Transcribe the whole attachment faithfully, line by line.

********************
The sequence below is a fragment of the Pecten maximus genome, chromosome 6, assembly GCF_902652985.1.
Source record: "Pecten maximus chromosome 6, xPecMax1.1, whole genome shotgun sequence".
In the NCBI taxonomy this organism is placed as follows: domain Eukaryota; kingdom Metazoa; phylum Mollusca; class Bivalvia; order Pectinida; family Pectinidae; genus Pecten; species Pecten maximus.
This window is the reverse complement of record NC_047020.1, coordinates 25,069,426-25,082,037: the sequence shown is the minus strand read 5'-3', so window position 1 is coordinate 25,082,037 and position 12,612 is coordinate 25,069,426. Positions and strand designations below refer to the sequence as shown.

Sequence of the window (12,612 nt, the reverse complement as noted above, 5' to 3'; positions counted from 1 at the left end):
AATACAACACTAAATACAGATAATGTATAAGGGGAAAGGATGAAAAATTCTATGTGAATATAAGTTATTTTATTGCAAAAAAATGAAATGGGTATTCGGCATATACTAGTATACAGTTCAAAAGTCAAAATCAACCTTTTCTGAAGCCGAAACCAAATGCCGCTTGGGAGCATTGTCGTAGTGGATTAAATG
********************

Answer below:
The sequence below is a fragment of the Pecten maximus genome, chromosome 6, assembly GCF_902652985.1.
Source record: "Pecten maximus chromosome 6, xPecMax1.1, whole genome shotgun sequence".
In the NCBI taxonomy this organism is placed as follows: domain Eukaryota; kingdom Metazoa; phylum Mollusca; class Bivalvia; order Pectinida; family Pectinidae; genus Pecten; species Pecten maximus.
This window is the reverse complement of record NC_047020.1, coordinates 25,069,426-25,082,037: the sequence shown is the minus strand read 5'-3', so window position 1 is coordinate 25,082,037 and position 12,612 is coordinate 25,069,426. Positions and strand designations below refer to the sequence as shown.

Sequence of the window (12,612 nt, the reverse complement as noted above, 5' to 3'; positions counted from 1 at the left end):
AATACAACACTAAATACAGATAATGTATAAGGGGAAAGGATGAAAAATTCTATGTGAATATAAGTTATTTTATTGCAAAAAAATGAAATGGGTATTCGGCATATACTAGTATACAGTTCAAAAGTCAAAATCAACCTTTTCTGAAGCCGAAACCAAATGCCGCTTGGGAGCATTGTCGTAGTGGATTAAATG